MISC Talk: Bob Kummerfeld

Tue, 06/11/2019 - 12:00pm

Ehrlicher Room, North Quad

Simple Specialised Sisyphean Situated Ambient Loggers

We all have many things we intend to do each day towards long-term health and well-being - activities like exercise, eating vegetables, tooth flossing, taking medication, taking regular breaks from desk work. We call these tasks "Sisyphean" because we need to do them every day, just like the mythical Sisyphus, who had to push a stone to the top of a hill each day, only to have it roll down again. 

In this talk I will describe the core ideas for SALs, Simple, Specialised, Sisyphean, Situated and Ambient Loggers, show examples of several that we have built, explain their design rationale, implementation and results of field trials of their use. SALs are devices that people can situate in the place where they can serve as an ambient reminder to help them remember to do particular Sisyphean tasks, log them and track their daily progress. Simplicity is a core requirement for the interface so that a glance or peripheral view is enough to help people remember the tasks and the logging is very quick and easy.

The talk will report experiences in tackling the design challenges for an unobtrusive but effective SAL interface as well as the architecture of the whole system, based on Personis, a personal, long-term user modelling system.  I will also discuss a new view of the notion of ambience, both for situated and mobile devices. The key contributions of this work are for a new form of light-weight and situated device that helps people achieve their long term goals that demand daily Sisyphean tasks.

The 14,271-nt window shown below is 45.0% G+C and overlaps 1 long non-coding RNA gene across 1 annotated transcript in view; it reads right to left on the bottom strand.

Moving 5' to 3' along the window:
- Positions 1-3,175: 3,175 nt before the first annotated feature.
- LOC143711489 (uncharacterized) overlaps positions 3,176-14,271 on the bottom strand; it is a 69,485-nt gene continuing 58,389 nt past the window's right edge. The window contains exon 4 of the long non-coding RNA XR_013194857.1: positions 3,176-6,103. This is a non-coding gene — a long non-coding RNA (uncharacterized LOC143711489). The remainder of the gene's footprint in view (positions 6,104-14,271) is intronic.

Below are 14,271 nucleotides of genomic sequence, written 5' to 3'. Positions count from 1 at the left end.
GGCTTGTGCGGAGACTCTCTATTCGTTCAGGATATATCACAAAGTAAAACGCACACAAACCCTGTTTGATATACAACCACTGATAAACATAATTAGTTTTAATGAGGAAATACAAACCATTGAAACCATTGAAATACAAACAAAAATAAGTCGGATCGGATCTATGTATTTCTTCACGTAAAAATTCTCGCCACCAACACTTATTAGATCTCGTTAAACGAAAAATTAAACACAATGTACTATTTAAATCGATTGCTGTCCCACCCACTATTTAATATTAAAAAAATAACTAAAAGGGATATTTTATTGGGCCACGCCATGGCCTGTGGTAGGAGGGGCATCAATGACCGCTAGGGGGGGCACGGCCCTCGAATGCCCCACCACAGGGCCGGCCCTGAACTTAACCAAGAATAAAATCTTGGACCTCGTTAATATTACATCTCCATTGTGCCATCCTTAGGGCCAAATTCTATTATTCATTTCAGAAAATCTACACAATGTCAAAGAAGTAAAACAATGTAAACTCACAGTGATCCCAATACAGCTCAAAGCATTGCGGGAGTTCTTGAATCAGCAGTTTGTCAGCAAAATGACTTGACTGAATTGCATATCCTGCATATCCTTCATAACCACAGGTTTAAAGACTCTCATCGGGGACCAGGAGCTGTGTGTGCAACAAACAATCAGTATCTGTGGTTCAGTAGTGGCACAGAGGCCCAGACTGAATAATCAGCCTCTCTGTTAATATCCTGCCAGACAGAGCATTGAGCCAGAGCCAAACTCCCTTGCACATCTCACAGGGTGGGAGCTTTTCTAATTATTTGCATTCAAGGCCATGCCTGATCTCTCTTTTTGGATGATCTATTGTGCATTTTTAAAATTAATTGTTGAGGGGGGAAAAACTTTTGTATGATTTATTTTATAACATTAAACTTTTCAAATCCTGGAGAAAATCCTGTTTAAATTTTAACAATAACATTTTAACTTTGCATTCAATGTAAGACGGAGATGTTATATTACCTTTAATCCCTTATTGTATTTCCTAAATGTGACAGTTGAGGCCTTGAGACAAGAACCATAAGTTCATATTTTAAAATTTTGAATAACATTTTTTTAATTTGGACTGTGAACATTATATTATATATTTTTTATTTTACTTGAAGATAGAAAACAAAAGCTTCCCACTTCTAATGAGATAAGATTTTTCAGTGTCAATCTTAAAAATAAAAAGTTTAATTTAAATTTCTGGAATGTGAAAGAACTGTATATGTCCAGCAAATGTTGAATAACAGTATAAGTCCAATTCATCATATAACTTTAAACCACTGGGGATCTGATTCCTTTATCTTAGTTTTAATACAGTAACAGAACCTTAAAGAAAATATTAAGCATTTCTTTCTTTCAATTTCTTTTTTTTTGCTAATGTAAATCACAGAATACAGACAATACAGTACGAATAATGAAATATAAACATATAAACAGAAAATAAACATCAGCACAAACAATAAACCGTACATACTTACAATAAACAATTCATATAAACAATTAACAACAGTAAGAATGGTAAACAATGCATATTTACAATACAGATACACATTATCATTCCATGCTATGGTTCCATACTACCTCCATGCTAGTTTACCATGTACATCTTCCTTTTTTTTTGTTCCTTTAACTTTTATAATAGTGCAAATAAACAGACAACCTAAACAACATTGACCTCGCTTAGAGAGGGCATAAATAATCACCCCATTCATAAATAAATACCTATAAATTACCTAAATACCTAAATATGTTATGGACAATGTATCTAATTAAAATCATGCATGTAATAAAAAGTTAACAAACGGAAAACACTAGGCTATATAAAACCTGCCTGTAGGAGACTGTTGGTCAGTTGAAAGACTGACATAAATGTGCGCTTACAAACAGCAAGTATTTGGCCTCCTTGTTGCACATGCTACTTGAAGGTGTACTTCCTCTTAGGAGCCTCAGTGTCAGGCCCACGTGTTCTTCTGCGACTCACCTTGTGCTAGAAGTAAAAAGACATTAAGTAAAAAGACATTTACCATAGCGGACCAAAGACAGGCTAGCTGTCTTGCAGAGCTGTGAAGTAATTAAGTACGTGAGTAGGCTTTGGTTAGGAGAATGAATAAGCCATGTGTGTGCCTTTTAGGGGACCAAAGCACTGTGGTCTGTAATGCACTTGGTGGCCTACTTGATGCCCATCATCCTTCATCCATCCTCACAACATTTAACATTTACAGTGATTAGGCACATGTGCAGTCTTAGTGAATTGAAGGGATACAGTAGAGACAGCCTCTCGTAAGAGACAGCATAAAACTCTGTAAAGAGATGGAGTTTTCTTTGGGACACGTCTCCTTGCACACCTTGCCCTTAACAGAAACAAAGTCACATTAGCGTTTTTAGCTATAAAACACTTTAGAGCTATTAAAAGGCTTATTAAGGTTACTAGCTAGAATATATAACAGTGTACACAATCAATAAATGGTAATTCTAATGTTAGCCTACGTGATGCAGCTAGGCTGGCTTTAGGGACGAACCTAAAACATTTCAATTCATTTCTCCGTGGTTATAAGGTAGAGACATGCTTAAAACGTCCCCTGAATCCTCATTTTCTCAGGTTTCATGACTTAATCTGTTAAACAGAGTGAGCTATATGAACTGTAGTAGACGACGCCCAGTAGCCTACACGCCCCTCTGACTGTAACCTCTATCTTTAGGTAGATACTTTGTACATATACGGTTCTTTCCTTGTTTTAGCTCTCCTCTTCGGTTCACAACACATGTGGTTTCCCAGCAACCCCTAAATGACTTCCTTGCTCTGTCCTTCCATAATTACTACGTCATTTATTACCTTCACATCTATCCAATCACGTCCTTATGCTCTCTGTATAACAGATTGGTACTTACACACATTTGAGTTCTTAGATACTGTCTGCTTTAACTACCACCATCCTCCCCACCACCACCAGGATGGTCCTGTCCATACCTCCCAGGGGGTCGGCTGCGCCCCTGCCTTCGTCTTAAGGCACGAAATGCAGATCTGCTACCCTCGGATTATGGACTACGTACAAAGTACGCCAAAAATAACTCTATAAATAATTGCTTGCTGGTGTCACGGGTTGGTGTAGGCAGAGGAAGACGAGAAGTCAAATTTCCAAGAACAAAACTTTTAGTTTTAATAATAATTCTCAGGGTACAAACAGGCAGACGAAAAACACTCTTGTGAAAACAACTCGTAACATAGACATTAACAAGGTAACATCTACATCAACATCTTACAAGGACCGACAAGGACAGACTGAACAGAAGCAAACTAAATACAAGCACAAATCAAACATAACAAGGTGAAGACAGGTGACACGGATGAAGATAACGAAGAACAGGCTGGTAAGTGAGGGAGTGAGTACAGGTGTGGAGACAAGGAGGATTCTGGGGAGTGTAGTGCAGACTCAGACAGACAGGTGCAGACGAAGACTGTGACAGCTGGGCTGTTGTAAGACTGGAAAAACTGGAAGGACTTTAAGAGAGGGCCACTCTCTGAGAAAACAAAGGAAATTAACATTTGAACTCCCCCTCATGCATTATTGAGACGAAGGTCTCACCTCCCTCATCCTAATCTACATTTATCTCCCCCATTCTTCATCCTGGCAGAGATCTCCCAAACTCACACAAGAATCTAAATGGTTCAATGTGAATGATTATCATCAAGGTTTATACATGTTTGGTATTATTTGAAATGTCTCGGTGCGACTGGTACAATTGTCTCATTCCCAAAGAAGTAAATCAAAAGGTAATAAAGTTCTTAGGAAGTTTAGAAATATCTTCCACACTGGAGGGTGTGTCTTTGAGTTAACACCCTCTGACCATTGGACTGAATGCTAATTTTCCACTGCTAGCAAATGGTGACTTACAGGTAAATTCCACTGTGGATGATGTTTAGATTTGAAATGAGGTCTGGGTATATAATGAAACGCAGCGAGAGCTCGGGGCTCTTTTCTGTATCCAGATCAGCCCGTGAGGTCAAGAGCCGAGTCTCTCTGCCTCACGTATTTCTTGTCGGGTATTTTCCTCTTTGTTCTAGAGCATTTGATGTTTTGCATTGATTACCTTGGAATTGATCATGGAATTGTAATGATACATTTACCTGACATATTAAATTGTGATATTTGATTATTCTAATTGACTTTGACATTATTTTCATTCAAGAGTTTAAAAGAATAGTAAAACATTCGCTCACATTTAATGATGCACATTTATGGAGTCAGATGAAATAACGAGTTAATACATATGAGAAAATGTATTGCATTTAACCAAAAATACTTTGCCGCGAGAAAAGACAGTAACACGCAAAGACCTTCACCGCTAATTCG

Speaker Bio

Bob Kummerfeld is Affiliate Professor of Computer Science at the University of Sydney and a member of the CHAI (Computer Human Adapted Interaction) research group.  My research is in systems and user interfaces for long-term user modelling that can make use of rich sensor data from an individual’s personal digital ecosystem of worn carried and embedded devices. I designed and built the series of Personis user modelling systems. These provide a flexible and powerful way to capture person’s personal data in user models that can enable people to scrutinise and control the models and their use. Personis has been used to create diverse personalised systems, ranging from simple loggers to personalised teaching systems.  I am particularly interested in harnessing IoT technology to create "simple" devices that people can put in just the right place to help them remember to do important small tasks. 

The Michigan Interactive and Social Computing research group connects researchers studying human-computer interaction, social computing, and computer-supported cooperative work across the University of Michigan.